Artist and Writer of Persepolis to Speak at UT Dallas

Marjane Satrapi Also Co-Directed Animated Oscar-Nominated Film

April 7, 2008

The bestselling author and illustrator of critically acclaimed Persepolis, an autobiographical graphic novel about life in Iran that was turned into an Oscar-nominated film, speaks Friday at UT Dallas.

Marjane Satrapi will appear at the Conference Center at 7:30 p.m as part of the Arts & Letters Live series, held by the Dallas Museum of Art in partnership with the UT Dallas School of Arts and Humanities. Tickets are available through the DMA.

Originally published to wide acclaim in France, Persepolis is Satrapi’s wise, funny, and heartbreaking memoir of growing up in Iran during the Islamic Revolution and the war with Iraq.

In powerful black-and-white comic strip images, Satrapi tells the story of her childhood – at once both outrageous and ordinary – beset by the unthinkable but buffered by an extraordinary and loving family.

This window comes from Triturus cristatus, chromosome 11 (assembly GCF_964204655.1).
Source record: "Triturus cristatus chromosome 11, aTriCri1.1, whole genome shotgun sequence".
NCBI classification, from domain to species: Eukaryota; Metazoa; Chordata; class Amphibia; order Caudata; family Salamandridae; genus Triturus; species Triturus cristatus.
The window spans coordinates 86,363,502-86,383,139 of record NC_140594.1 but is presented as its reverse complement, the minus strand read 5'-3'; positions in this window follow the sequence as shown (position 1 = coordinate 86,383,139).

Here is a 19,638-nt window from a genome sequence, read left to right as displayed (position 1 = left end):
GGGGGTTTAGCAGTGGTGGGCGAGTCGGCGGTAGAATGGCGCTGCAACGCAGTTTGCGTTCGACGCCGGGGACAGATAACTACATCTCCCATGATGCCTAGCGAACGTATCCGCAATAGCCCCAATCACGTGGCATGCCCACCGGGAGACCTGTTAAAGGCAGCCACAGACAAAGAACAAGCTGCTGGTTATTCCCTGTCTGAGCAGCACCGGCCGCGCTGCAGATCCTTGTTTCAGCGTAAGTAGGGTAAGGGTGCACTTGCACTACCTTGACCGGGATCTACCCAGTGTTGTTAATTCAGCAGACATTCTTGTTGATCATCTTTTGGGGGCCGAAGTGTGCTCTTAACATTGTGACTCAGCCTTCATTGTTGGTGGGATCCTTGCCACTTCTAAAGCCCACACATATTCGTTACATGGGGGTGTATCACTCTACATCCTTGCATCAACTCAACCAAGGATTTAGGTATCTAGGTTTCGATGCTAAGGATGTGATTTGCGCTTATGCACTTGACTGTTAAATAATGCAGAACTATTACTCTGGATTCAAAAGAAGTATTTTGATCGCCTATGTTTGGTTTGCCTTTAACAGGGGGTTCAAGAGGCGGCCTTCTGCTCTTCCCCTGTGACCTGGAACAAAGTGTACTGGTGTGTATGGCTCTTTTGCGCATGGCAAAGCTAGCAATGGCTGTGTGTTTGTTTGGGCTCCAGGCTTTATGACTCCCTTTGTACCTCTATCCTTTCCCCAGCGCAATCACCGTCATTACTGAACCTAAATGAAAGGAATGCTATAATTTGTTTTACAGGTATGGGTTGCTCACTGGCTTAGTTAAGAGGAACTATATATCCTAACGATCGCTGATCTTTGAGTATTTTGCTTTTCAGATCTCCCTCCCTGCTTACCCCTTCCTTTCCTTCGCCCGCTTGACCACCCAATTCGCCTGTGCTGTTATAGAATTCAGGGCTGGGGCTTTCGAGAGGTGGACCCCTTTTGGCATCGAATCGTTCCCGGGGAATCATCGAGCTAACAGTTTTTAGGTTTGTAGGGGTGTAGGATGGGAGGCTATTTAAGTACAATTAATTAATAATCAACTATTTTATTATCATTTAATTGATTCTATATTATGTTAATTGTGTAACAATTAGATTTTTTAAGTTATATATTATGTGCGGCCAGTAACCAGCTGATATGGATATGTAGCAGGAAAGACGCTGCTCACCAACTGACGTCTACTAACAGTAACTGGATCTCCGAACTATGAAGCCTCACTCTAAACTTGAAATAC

Satrapi adapted her work to an animated film, which she co-directed, and Persepolis won the Jury Prize in May 2007 at the Cannes Film Festival. The film was nominated for Best Foreign Film at this year’s Academy Awards.

She followed up Persepolis with Persepolis 2, the story of her exile in Austria and return to Iran. Publishers Weekly says of Persepolis 2, “If Part Two covers less-traumatic events, it’s also more subtle and, in some ways, more moving.”

The only child in a privileged, intellectual family, Marjane Satrapi grew up in Tehran before moving, alone, to Vienna at age 14 for her personal safety and her studies. She lived there during her high school years and returned to Iran to attend the Graphic Institute.

Satrapi currently lives in Paris, where her writings and illustrations appear regularly in newspapers and magazines.

Media contact: Office of Media Relations, UT Dallas, (972) 883-2155, [email protected]

Text size: Increase text sizeDecrease text size

Marjane Satrapi’s book uses black and white comic book images to tell the story of her childhood in Iran.

Share this page

Email this article.

May 20, 2018